New Zealand rugby has in recent years made admirable progress on the long path towards gender equality.

From the Black Ferns sevens team eclipsing the efforts of their male counterparts to Farah Palmer becoming the first woman elected to the board of the game's governing body, rugby in this country is gradually edging out of the dark ages.

But there is another frontier yet to cross, one that right now feels as far away as the decline of the Barrett brothers.

When will a woman commentate an All Blacks test? Or even a Super Rugby game?


While it's not uncommon for both genders to be represented on the sidelines or in pre- and post-match shows, for how long will the commentary box remain a boys' club?

This week, ESPN announced that Beth Mowins will soon become the first woman in 30 years to handle play-by-play duties for an NFL game, a sport as closely aligned to America's patriarchy as rugby has traditionally been to ours.

Staying in the United States, Jessica Mendoza has this season featured as a chief analyst in ESPN's baseball coverage, while cricket around the globe has positioned itself at the forefront in the fight for gender equality in the broadcast booth.

And that's what it is: a fight. Until young women can look at all aspects of sport and see an open career avenue, it remains a scrap that a progressive society shouldn't ignore.

On the field, we are creeping closer to an ideal, aside from the obvious disparity in remuneration and, of course, the occasional instance of male players treating women abhorrently.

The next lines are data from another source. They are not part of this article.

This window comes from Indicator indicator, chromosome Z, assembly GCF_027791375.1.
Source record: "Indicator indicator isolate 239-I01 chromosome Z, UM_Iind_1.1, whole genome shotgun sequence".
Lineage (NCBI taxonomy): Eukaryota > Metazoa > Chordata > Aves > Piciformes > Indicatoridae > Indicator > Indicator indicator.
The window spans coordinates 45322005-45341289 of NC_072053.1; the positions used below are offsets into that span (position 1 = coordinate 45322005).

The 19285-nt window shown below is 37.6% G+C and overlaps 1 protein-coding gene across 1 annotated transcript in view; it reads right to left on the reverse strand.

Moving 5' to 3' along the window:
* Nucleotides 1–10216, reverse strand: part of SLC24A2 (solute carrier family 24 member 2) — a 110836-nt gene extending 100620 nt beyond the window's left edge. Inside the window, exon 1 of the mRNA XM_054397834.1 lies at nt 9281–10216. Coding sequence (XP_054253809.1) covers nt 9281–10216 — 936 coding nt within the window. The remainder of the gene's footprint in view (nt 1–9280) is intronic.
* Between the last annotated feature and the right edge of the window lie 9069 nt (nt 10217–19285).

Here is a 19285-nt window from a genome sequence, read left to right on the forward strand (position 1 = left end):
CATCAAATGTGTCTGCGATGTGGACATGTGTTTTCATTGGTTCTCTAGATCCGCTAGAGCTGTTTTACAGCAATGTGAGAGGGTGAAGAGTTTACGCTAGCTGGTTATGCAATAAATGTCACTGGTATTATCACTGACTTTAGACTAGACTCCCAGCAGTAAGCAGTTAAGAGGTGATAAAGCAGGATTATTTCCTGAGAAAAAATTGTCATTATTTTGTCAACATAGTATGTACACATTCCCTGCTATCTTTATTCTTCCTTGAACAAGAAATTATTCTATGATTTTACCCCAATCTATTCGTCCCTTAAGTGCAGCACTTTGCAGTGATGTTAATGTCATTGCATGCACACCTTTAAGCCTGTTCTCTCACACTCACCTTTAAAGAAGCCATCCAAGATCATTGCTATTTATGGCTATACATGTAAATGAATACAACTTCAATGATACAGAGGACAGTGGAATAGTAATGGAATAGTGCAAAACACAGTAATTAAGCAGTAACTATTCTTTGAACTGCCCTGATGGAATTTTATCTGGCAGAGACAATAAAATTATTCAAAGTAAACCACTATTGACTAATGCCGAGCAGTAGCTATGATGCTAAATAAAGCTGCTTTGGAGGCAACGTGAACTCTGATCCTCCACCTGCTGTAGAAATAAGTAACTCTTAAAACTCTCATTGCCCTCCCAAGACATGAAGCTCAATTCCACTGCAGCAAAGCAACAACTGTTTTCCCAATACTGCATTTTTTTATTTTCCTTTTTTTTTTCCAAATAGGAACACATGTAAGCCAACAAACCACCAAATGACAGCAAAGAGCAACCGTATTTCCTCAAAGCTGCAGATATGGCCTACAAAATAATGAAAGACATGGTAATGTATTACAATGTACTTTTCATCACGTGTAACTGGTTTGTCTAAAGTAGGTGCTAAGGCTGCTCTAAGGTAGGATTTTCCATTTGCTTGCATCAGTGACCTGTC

Off the field, though, it's a different story, especially in this country. Just consider the fact that Sky Television - the company with a monopoly on top-level sport - retain no women in full-time on-air roles.

Melodie Robinson is a regular presence on the fringes of our rugby broadcasts, while Rikki Swannell last summer became the first woman to lead the commentary of a men's cricket game in New Zealand.

But both are employed as freelancers, an ostensible shortfall in sport restricting their duties, despite Robinson also working in netball and Swannell across a panoply of codes.


The question, then, is why? It can't be a case of athletic prowess being a prerequisite; an abundance of former Black Ferns or White Ferns must tick that box. In any case, play-by-play men like Grant Nisbett and Tony Johnson have become household voices without first making their name in the middle.

Think a female voice would see fans reach for the remote? Well, a small problem: there's one place to watch rugby and nowhere else to turn. And, to be honest, modern sport is probably better off without supporters who choose that particular hill to die on.

Away from rugby, it hardly seems this year's Indian Premier League has suffered after featuring three women in its commentary team, or that the BBC was hurt by making Alison Mitchell the first woman to commentate regularly on Test Match Special.

So if there is no cogent argument to keep the commentary box male-only, and if there are plenty of qualified candidates who possess plenty of passion and knowledge, perhaps Sky would be wise to declare itself in favour of progress and try something new.

Detractors may insist the business of broadcasting rugby, like any other, is a meritocracy, and to an extent that is true. But when an industry has for so long been dominated by men, affirmative action can be required to crack the glass ceiling.

New Zealand has never been a stranger to breaking boundaries in rugby. It's time for that to extend outside the lines.